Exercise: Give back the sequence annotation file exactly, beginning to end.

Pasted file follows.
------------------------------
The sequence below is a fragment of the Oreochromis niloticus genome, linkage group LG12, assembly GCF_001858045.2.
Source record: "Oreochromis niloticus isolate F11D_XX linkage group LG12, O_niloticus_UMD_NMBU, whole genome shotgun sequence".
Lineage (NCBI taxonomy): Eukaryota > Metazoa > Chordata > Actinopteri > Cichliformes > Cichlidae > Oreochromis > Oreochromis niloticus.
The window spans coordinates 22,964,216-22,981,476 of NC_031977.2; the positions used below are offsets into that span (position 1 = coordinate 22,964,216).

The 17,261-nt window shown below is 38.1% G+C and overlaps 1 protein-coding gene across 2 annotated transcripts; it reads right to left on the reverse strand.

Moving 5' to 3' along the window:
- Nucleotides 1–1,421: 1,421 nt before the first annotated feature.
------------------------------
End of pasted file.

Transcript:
The sequence below is a fragment of the Oreochromis niloticus genome, linkage group LG12, assembly GCF_001858045.2.
Source record: "Oreochromis niloticus isolate F11D_XX linkage group LG12, O_niloticus_UMD_NMBU, whole genome shotgun sequence".
Lineage (NCBI taxonomy): Eukaryota > Metazoa > Chordata > Actinopteri > Cichliformes > Cichlidae > Oreochromis > Oreochromis niloticus.
The window spans coordinates 22,964,216-22,981,476 of NC_031977.2; the positions used below are offsets into that span (position 1 = coordinate 22,964,216).

The 17,261-nt window shown below is 38.1% G+C and overlaps 1 protein-coding gene across 2 annotated transcripts; it reads right to left on the reverse strand.

Moving 5' to 3' along the window:
- Nucleotides 1–1,421: 1,421 nt before the first annotated feature.